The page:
Data analytic plan.

Post-intervention group differences on the primary and secondary outcome variables were analyzed using univariate analyses of variance with baseline values as covariates (ANCOVAs). Change over time was analyzed by conducting repeated measures ANOVAs of Group (experimental, control group; between-subjects) × Time (baseline, post-intervention; within-subjects). In order to determine influences by participants’ body weight, weight status (underweight/normal weight vs. overweight/obesity) was entered as a covariate in an additional step in the analyses outlined above; the results were reported only if changed. Partial η2, describing the proportion of total variability attributable to a factor, was displayed to estimate effect size (η2, small: ≥ 0.01, medium: ≥ 0.06, large: ≥ 0.14) [43]. A two-tailed α of .05 was applied to all tests. Analyses were performed using SPSS 22.0 (SPSS Inc., Chicago, Illinois, USA). The sample size of N = 128 provided 80% power to detect a medium effect size for a Group × Treatment effect of η2 = 0.06. Data are made available in the Supporting Information (S1 Data).


As summarized in Table 1, post-intervention ANCOVAs showed significantly less explicit stigmatizing attitudes (AFAT) in the experimental than in the control group (p < .01; medium effect). In addition, less controllability beliefs (BAOP), and greater knowledge of obesity were found (both p < .001; large effects). Implicit stigmatizing attitudes (IAT) did not differ between groups (p > .05).

Table 1. Study 1: Effects of a brief interactive stigma reduction intervention over two weeks in a student sample (N = 128).

Repeated measures ANOVAs revealed significant Group × Time effects for explicit stigmatizing attitudes (p < .05; small effect), and for controllability beliefs and knowledge of obesity (both p < .001; medium-to-large effects). Post-hoc analyses showed that explicit stigmatizing attitudes decreased significantly and knowledge increased significantly in the experimental group (both p < .01; η2 = 0.11, 0.47), while in the control group both variables remained unchanged (both p > .05; η2 = 0.03, 0.04). In addition, both groups showed a large-size decrease in controllability beliefs post-intervention when compared to baseline, but the effect size was more than twice as high in the experimental group than in the control group (all p < .05; η2 = 0.44 vs. 0.17). Implicit stigmatizing attitudes did not show any significant effect in the Group × Time analysis (both p > .05).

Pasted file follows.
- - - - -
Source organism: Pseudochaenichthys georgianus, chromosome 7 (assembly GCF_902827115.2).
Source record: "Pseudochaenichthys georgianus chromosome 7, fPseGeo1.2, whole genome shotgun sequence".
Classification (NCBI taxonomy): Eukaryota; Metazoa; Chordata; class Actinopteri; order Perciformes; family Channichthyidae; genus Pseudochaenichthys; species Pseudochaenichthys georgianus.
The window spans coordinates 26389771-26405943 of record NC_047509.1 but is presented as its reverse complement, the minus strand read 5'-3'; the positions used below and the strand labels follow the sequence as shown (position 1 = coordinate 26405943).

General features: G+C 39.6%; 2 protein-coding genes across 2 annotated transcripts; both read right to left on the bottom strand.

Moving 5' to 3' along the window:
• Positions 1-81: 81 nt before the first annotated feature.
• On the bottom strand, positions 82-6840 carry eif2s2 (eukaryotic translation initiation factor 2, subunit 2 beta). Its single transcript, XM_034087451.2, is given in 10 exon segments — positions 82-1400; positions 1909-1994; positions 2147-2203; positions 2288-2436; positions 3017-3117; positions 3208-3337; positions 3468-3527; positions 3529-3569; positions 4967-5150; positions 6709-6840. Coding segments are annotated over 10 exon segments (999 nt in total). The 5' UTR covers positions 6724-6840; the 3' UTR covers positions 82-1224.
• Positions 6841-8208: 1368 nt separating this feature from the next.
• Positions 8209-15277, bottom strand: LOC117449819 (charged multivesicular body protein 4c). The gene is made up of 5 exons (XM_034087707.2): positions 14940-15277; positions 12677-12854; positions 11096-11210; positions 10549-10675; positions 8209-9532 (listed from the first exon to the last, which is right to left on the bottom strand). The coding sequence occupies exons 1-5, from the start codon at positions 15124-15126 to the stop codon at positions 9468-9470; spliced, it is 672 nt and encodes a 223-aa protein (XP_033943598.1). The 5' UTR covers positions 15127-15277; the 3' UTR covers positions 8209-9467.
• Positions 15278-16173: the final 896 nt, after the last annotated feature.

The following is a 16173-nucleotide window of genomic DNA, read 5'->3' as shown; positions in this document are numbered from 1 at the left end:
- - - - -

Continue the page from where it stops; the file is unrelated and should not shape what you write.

The results demonstrated that the brief interactive intervention for weight stigma reduction yielded a significant but small reduction in explicit stigmatizing attitudes two weeks after the intervention. In addition, the intervention led to medium-to-large decreases in controllability beliefs and increases in knowledge, as predicted. In contrast, the control group showed unchanged scores in knowledge and slightly decreased scores in controllability beliefs, which may result from participating in the study, possibly stimulating a reflection about attitudes towards people with obesity. Overall, the results confirm previous evidence on the destigmatizing potential of multi-component programs [2529], even with the brief time commitment of the intervention (60 minutes).